By the time we were a good distance downstream, both anglers had settled into a routine. Cast, mend, drift...repeat. The water was just high enough from the generation to allow us to slide over a couple of gravel bars that are normally off limits. It was in one such place, as we approached a deep slot, that Jeff had a great drift interrupted by the indicator plunging down. As soon as he set the hook I knew it was serious. I instructed Sandy to get all of her line out of the water so we wouldn't have any distractions for Jeff to fight his Caney Fork trophy. Soon I was rowing up and down the river. Finally, the fish seemed like it was getting tired, and I dropped the anchor over a gravel bar and jumped out of the boat with the net. The big rainbow trout slid into the net and congratulations were passed around. Jeff had learned quickly and earned his picture with the beautiful fish.


Sandy got jealous when she saw how nice Jeff's big fish was. However, she would have to wait a little longer before her turn for a picture came around. A few hundred yards down the river, Jeff had a nearly repeat performance except that this fish was 19 inches instead of 22 inches. Either fish would be the catch of the day on most trips and Jeff had found two.


This brings up the importance of not only a good guide, but someone who knows the river. The 19 inch trout was in an area I've had my eye on. In fact, the other day during the epic bachelor party, we hooked a monster brown trout out of the same hole. If you want to catch some nice trout, a guided float trip is definitely the best way. If you are like me and enjoy learning on your own, then repeat trips down the river will, over many trips, teach you some of the tricks you will learn on a guide trip. A guided trip just shortens this learning curve.

By this time, Sandy made it clear that it was HER turn. Accordingly, I turned the boat so she had an equal shot at the fish since she was in the back. We were approaching another good spot that I like to hit and sure enough, her indicator dove and she was into a great brown trout. Again we had to row all over the river to chase this fish, but in the end it slid into the net just like the others and Sandy got her picture with a fantastic Caney Fork River brown trout.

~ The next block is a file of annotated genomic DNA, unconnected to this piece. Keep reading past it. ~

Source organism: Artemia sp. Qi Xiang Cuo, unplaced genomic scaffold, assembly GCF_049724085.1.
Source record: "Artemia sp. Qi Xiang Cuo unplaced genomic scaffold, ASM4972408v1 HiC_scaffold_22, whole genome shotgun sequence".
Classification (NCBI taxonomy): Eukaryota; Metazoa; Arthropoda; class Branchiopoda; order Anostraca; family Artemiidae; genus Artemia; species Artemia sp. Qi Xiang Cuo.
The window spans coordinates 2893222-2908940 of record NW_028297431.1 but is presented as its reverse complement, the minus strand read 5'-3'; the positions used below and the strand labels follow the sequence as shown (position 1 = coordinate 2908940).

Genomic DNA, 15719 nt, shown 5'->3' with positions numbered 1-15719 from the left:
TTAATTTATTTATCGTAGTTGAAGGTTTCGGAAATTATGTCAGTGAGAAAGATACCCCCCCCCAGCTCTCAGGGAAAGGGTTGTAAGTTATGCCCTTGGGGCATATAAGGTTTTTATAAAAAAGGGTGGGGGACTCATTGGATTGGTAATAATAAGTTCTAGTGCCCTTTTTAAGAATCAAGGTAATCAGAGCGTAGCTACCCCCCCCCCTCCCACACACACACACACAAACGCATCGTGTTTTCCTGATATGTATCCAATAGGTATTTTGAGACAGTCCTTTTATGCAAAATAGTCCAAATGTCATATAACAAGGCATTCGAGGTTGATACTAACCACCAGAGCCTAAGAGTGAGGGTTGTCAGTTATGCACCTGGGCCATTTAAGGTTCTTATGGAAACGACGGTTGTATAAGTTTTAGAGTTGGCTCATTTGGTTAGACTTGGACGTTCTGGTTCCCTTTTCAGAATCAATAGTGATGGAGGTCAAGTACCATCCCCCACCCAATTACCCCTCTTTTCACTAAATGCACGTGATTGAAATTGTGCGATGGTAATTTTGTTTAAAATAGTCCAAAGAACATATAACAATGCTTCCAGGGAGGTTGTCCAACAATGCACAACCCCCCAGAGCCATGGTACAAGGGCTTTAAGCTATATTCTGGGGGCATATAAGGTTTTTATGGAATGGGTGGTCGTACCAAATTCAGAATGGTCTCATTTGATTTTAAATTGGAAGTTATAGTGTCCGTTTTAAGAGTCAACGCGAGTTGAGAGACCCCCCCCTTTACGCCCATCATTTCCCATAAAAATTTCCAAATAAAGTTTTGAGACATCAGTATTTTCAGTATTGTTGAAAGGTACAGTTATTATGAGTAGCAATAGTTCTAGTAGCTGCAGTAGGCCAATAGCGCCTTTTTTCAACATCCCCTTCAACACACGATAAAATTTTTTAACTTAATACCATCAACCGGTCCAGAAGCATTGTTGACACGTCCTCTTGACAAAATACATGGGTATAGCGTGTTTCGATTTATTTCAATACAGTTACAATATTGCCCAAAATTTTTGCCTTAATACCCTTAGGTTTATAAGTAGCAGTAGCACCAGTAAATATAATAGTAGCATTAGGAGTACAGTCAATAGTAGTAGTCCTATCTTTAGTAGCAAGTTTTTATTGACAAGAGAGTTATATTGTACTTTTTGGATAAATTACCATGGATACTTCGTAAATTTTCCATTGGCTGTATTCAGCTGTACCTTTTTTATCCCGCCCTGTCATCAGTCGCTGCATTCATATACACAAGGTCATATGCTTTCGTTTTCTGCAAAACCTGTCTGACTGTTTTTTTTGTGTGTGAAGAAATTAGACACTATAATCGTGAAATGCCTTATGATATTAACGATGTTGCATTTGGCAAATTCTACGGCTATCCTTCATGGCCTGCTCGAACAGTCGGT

Jeff followed up with a nice brown of his own before Sandy struck with a quality rainbow trout. Not long after these fish, it was time to start heading for the takeout ramp. Along the way, we stopped in one spot just long enough for them to get a nice double to end the day. Nothing better than a net full or brown and rainbow trout!





The Caney Fork River will continue to fish well on guided float trips. Weekends are NOT conducive to good fishing and I don't recommend float trips then. However, if you can get away during the week and have the right patterns, the right drift, and the right location, you too may catch a big Caney Fork River trout. I can't guarantee such incredible beginners' luck as Jeff and Sandy had, but we will always have fun and a day spent on the river is about the most fun you can have.

If you are interested in a guided float trip on this river, or a guided trip in the Smokies or anywhere else, don't hesitate to email me at TroutZoneAnglers@gmail.com or call/text (931) 261-1884.


2 comments:

  1. Believe it or not both Jeff and I went into the day just hoping to get better technique and to our amazement the day was outstanding all around. You're a great guide, knowledgeable, patient and encouraging as well as fun to be around. You may very well have spoiled us for any other fishing! Thanks again for a great day, we will surely do this again with you, (I call shot gun!) 😂

    ReplyDelete
  2. Believe it or not both Jeff and I went into the day just hoping to get better technique and to our amazement the day was outstanding all around. You're a great guide, knowledgeable, patient and encouraging as well as fun to be around. You may very well have spoiled us for any other fishing! Thanks again for a great day, we will surely do this again with you, (I call shot gun!) 😂

    ReplyDelete